The One Thing Every Mother Needs to Hear
We went on what I like to think of as a “mini-vacation” this past weekend. We took the boys out of school a couple hours early and headed for Chicago.
Since the kids have been born, I have to admit that I am not much of a vacationer. It. Is. So. Much. Work. Yes, work… not relaxing. Work. It really seems like I need to take half of the house with me in order to be prepared for anything that we may even possibly think about needing. You know, like diapers, wipes, bottles, snacks, Band-Aids, extra clothing… now that they are getting bigger this is getting a little better…
We have gone on a few vacations though—to Disneyworld and the beach, and things went well. For the most part, the kids have always done well. Of course, we do hear the typical things that you would expect to come from the back seat: “Are we there yet?” “I need to use the bathroom!” “Mom, he’s touching my stuff!” Did I mention we have THREE boys?
Even though the kids do pretty well and are excited when we go on vacation, I still don’t really feel relaxed though. I mean, it’s a lot of pressure to make sure all three kids actually stay with us so that we don’t come home with only two… or just one…
So on our mini-vacation, this past weekend, we went to Chicago and tried to make it fun for the kids—riding the train into downtown, going to Skydeck Ledge, visiting Legoland… even getting to try authentic Chicago-style deep dish pizza.
But the event that stood out to me this weekend was brunch at the hotel on Sunday morning. It was crowded. Really crowded. There was a long line for the waffle maker, and of course, the kids wanted waffles. There were no tables big enough for our party of five. But there was a table in the corner for two. So I asked an elderly couple sitting close by, if we could borrow a couple of chairs from their table. They indicated that no one was sitting there, so I scooted them over to our table. Ok. Now the kids could be seated while I worked on getting their breakfast and my husband could watch them to make sure no one got away. Whew. See what I mean, even just getting a table for breakfast was work. So I got the boys eggs and some cereal to be eating. Then went back up for extra plates, napkins and silverware. Work. Then back up for water and orange juice. Work. Everyone was happy—sort of, “Mom, can I please have a waffle?” Of course, the little guy only wanted pancakes. And there were no pancakes.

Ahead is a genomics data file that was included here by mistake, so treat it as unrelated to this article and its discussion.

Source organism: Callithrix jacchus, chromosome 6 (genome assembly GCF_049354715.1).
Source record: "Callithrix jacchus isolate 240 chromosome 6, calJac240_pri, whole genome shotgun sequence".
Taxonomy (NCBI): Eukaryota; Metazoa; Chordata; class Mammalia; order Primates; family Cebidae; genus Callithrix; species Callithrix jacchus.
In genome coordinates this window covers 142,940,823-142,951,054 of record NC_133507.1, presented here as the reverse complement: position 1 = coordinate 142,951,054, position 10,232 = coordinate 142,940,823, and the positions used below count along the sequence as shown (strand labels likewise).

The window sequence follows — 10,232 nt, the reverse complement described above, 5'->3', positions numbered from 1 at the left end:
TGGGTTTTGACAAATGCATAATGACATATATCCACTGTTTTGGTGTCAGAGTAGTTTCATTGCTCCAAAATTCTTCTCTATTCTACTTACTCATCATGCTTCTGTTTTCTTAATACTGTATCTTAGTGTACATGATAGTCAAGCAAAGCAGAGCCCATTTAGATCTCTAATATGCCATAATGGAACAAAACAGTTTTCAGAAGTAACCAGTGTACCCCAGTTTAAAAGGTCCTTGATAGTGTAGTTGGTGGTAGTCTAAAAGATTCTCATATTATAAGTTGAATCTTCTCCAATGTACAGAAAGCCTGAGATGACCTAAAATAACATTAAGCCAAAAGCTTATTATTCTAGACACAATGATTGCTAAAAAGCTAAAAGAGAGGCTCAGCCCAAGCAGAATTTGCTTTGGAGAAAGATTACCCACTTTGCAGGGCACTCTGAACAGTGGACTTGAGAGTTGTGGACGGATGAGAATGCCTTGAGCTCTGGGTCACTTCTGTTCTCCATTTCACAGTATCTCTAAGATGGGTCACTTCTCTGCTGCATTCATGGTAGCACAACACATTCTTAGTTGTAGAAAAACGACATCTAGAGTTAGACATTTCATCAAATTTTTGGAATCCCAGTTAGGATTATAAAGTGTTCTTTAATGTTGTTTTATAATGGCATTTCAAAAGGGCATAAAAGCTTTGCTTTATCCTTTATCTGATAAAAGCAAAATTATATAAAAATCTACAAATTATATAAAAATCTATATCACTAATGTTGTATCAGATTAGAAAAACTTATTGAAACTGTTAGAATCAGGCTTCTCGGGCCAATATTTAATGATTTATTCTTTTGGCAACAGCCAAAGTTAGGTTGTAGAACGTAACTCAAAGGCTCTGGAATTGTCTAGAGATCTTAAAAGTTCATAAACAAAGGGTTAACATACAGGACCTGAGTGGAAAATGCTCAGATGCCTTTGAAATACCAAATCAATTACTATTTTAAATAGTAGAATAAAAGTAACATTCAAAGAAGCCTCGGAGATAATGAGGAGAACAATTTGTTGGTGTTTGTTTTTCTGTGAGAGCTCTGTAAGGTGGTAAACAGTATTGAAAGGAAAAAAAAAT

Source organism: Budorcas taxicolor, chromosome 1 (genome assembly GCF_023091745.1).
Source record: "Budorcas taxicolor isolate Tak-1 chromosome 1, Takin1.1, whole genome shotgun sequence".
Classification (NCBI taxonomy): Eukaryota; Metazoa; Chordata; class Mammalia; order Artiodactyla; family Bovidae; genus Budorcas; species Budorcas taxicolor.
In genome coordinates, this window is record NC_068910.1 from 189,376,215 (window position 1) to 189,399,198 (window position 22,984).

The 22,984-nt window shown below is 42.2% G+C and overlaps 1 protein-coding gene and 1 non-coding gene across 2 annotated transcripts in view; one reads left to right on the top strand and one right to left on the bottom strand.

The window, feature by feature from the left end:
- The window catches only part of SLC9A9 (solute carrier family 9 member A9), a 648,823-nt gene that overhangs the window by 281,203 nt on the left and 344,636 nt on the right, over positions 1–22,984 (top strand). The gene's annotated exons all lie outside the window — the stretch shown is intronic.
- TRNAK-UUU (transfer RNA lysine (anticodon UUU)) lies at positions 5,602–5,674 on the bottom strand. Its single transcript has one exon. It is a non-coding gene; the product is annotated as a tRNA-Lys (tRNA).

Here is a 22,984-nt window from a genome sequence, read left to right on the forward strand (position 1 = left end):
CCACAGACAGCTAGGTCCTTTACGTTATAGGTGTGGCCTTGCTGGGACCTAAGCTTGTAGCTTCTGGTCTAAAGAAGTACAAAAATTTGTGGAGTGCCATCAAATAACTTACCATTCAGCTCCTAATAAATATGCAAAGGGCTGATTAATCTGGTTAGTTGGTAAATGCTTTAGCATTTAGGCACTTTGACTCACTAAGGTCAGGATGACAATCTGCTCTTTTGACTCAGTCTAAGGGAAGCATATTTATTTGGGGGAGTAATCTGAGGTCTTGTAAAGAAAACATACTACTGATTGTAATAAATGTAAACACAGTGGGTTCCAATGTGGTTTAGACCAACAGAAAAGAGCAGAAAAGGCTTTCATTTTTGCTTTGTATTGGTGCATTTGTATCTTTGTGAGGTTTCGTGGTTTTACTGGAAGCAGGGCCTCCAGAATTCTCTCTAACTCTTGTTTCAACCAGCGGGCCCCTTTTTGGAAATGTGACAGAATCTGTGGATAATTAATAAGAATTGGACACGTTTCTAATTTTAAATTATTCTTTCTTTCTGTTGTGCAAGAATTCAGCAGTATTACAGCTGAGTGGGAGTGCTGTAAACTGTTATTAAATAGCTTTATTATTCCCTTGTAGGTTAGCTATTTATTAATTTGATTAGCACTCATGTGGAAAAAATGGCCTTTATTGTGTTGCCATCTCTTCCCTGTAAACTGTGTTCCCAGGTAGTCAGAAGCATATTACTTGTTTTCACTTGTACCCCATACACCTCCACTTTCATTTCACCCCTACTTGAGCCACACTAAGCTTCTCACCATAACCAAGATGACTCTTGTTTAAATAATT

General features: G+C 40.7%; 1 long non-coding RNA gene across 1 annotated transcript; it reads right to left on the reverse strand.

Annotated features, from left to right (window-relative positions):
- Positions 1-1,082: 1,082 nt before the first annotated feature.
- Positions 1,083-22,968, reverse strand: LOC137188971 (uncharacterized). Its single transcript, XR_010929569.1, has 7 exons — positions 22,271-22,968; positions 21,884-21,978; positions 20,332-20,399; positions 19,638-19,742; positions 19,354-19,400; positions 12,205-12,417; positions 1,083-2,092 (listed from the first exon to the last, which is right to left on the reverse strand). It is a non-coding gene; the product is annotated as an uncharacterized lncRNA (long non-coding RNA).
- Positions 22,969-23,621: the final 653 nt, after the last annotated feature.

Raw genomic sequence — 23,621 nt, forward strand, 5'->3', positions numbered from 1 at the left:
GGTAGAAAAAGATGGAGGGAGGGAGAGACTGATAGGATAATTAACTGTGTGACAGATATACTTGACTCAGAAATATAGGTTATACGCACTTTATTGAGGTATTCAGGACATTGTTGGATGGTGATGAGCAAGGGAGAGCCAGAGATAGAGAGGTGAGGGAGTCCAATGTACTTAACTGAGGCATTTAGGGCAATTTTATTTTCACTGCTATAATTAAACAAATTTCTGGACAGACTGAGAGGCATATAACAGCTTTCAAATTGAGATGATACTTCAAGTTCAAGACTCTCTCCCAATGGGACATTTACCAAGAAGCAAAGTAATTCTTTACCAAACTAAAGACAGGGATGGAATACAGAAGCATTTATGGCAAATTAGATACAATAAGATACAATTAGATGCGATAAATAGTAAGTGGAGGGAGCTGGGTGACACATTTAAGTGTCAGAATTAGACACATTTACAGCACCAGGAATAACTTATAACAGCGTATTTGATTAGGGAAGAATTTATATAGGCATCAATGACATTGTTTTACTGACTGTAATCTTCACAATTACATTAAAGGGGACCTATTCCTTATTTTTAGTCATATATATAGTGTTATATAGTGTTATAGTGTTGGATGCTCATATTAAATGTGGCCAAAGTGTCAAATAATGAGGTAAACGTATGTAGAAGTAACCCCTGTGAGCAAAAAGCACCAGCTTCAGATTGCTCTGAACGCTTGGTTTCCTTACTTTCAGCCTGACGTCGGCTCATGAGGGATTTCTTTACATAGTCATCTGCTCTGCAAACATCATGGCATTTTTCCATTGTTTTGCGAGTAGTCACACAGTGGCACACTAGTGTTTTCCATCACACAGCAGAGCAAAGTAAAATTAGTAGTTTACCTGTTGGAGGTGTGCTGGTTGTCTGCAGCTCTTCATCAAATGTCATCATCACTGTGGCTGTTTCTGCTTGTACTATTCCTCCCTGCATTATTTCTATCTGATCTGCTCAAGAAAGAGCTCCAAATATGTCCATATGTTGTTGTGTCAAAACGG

By this time, the line died down for waffles, so I put some batter in the waffle maker and even got my husband some eggs and juice to be eating while he made sure no one escaped. Finally, we had a waffle. So everyone was happy. Time to relax and eat my breakfast. Then the little guy spilled his water—and started to cry. I told him it was ok… And as I tried to make my way around the table (it was very crowded, so I had to go past that elderly couple again), that sweet elderly lady stopped me and said,
“You’re a good mom.”
I thanked her. I should have hugged her. She will never know how much I needed to hear that. That little bit of encouragement made my day. It was all I needed to realize that this work was my life. My life with little kids that will soon be big.
If you see a Mom with little kids, give her a word of encouragement today. It may mean more than you know.